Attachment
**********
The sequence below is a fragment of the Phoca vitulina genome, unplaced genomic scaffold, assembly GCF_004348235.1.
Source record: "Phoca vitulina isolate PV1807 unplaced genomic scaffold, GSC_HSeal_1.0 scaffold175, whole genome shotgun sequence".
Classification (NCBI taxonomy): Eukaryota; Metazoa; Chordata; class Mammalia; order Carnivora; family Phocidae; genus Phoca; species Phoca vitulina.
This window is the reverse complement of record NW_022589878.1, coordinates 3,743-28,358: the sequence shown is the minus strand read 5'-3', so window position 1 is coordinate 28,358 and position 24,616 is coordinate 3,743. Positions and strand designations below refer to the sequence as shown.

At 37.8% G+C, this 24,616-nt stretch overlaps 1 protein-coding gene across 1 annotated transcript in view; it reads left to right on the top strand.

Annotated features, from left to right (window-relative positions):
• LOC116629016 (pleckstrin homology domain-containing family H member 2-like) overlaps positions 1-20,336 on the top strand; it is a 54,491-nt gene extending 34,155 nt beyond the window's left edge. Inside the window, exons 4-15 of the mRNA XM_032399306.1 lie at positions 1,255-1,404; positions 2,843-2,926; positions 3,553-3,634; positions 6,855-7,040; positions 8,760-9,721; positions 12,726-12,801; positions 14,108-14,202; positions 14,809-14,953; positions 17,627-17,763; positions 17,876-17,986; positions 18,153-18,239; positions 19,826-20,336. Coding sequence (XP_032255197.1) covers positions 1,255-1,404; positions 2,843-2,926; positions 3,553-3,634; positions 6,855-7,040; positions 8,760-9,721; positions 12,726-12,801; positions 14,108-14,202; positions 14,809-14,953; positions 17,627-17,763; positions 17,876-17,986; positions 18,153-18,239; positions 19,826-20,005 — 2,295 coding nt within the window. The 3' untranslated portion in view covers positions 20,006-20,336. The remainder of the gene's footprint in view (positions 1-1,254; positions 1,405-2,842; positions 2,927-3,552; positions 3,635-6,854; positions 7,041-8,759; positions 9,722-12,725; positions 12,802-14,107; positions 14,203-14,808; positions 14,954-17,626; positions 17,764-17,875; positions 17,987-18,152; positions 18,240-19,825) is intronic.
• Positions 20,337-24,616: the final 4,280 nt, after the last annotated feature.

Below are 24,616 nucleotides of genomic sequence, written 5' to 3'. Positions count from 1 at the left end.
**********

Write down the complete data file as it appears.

The sequence below is a fragment of the Phoca vitulina genome, unplaced genomic scaffold, assembly GCF_004348235.1.
Source record: "Phoca vitulina isolate PV1807 unplaced genomic scaffold, GSC_HSeal_1.0 scaffold175, whole genome shotgun sequence".
Classification (NCBI taxonomy): Eukaryota; Metazoa; Chordata; class Mammalia; order Carnivora; family Phocidae; genus Phoca; species Phoca vitulina.
This window is the reverse complement of record NW_022589878.1, coordinates 3,743-28,358: the sequence shown is the minus strand read 5'-3', so window position 1 is coordinate 28,358 and position 24,616 is coordinate 3,743. Positions and strand designations below refer to the sequence as shown.

At 37.8% G+C, this 24,616-nt stretch overlaps 1 protein-coding gene across 1 annotated transcript in view; it reads left to right on the top strand.

Annotated features, from left to right (window-relative positions):
• LOC116629016 (pleckstrin homology domain-containing family H member 2-like) overlaps positions 1-20,336 on the top strand; it is a 54,491-nt gene extending 34,155 nt beyond the window's left edge. Inside the window, exons 4-15 of the mRNA XM_032399306.1 lie at positions 1,255-1,404; positions 2,843-2,926; positions 3,553-3,634; positions 6,855-7,040; positions 8,760-9,721; positions 12,726-12,801; positions 14,108-14,202; positions 14,809-14,953; positions 17,627-17,763; positions 17,876-17,986; positions 18,153-18,239; positions 19,826-20,336. Coding sequence (XP_032255197.1) covers positions 1,255-1,404; positions 2,843-2,926; positions 3,553-3,634; positions 6,855-7,040; positions 8,760-9,721; positions 12,726-12,801; positions 14,108-14,202; positions 14,809-14,953; positions 17,627-17,763; positions 17,876-17,986; positions 18,153-18,239; positions 19,826-20,005 — 2,295 coding nt within the window. The 3' untranslated portion in view covers positions 20,006-20,336. The remainder of the gene's footprint in view (positions 1-1,254; positions 1,405-2,842; positions 2,927-3,552; positions 3,635-6,854; positions 7,041-8,759; positions 9,722-12,725; positions 12,802-14,107; positions 14,203-14,808; positions 14,954-17,626; positions 17,764-17,875; positions 17,987-18,152; positions 18,240-19,825) is intronic.
• Positions 20,337-24,616: the final 4,280 nt, after the last annotated feature.

Below are 24,616 nucleotides of genomic sequence, written 5' to 3'. Positions count from 1 at the left end.